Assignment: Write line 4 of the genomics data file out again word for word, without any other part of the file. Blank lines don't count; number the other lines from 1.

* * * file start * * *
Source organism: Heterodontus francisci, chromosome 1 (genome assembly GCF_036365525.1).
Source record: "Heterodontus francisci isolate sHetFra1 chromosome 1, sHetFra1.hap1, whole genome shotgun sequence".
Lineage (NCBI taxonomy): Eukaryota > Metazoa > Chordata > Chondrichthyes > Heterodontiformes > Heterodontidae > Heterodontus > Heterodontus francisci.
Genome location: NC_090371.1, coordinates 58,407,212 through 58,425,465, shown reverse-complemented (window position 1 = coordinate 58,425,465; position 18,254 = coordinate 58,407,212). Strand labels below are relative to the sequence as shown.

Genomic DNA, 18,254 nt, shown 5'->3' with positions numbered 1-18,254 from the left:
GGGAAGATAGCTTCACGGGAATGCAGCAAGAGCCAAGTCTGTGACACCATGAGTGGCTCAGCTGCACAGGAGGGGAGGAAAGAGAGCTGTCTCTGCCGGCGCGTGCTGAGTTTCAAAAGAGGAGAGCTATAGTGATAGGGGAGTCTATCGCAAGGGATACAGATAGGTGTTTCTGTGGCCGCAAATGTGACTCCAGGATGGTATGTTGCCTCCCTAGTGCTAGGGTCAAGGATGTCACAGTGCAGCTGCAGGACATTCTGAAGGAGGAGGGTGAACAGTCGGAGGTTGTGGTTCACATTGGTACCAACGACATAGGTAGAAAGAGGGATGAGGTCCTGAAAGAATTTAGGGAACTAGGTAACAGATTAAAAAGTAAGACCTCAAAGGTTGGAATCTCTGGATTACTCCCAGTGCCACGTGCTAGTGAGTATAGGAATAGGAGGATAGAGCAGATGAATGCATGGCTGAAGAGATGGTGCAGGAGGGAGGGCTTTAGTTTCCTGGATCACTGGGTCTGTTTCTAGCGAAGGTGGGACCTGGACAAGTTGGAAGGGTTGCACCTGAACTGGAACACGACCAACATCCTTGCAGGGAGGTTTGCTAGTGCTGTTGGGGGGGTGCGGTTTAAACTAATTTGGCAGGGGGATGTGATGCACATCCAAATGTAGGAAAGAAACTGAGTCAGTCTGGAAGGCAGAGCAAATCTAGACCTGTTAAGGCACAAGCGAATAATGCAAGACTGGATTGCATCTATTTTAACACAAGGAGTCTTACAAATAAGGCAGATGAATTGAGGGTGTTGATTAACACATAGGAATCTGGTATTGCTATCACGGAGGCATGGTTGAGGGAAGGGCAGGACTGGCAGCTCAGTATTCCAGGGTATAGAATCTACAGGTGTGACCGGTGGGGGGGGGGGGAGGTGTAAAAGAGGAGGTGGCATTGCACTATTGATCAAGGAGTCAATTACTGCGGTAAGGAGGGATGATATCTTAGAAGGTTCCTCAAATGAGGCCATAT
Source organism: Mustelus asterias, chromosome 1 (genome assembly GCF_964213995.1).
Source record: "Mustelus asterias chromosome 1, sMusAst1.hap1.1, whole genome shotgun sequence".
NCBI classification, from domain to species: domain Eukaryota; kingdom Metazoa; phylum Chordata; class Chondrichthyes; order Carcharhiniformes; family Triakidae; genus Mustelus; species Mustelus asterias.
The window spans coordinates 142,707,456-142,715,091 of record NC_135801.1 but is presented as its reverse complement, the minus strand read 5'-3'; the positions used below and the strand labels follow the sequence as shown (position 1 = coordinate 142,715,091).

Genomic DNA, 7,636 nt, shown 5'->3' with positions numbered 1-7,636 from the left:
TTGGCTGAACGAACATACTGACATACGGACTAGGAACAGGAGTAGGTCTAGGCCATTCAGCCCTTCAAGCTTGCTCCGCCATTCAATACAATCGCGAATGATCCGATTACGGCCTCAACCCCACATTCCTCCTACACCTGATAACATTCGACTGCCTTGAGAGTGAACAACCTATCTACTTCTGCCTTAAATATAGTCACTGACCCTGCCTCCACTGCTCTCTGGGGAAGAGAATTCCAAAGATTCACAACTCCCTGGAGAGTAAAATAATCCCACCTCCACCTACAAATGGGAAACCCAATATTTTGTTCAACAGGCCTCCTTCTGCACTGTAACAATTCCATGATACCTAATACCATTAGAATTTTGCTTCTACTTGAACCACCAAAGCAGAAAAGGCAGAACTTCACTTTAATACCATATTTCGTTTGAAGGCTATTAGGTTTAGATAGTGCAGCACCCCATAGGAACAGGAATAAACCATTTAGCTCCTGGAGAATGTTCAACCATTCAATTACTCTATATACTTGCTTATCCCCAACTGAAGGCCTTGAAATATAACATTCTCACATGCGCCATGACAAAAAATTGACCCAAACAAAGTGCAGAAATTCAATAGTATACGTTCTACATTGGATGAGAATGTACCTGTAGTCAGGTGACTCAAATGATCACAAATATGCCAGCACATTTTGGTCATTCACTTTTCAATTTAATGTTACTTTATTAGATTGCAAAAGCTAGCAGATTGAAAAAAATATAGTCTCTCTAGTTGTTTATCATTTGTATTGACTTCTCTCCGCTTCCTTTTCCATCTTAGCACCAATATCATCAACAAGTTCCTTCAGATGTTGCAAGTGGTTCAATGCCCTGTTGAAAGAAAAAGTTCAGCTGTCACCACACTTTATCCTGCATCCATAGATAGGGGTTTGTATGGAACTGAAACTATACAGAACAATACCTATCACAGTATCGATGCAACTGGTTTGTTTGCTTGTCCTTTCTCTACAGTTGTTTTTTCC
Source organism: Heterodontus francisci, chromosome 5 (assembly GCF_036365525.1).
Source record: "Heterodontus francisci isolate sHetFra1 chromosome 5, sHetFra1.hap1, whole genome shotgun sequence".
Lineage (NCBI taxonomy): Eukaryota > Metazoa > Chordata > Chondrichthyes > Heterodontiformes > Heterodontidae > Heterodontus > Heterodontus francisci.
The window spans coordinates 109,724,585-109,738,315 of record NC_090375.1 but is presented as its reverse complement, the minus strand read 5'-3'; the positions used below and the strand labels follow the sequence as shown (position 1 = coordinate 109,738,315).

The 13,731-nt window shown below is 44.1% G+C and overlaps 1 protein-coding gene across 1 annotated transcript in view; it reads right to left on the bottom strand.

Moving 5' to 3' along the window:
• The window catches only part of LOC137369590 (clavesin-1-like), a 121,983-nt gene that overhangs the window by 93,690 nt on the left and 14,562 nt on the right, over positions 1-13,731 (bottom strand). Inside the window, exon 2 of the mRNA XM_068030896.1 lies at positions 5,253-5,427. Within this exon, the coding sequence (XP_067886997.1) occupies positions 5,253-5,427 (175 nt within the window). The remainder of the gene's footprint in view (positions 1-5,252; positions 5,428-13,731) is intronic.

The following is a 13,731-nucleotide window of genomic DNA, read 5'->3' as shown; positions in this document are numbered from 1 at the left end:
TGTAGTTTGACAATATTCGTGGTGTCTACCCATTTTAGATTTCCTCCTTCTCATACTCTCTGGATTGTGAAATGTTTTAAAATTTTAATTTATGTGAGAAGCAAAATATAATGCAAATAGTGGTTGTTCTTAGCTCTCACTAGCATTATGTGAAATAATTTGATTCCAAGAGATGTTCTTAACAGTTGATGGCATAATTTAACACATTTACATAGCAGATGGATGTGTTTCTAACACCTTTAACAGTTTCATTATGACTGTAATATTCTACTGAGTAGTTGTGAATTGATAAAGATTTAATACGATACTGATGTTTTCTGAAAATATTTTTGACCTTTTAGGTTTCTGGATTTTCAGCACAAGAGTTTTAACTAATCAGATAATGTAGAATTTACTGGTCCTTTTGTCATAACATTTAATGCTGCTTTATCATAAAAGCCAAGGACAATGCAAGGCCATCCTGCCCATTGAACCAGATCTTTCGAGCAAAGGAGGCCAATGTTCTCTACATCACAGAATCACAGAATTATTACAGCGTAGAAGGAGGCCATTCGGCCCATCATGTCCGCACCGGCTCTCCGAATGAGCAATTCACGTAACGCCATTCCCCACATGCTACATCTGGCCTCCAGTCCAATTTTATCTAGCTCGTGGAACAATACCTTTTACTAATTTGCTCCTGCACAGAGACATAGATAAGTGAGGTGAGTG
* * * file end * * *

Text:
Genome location: NC_090371.1, coordinates 58,407,212 through 58,425,465, shown reverse-complemented (window position 1 = coordinate 58,425,465; position 18,254 = coordinate 58,407,212). Strand labels below are relative to the sequence as shown.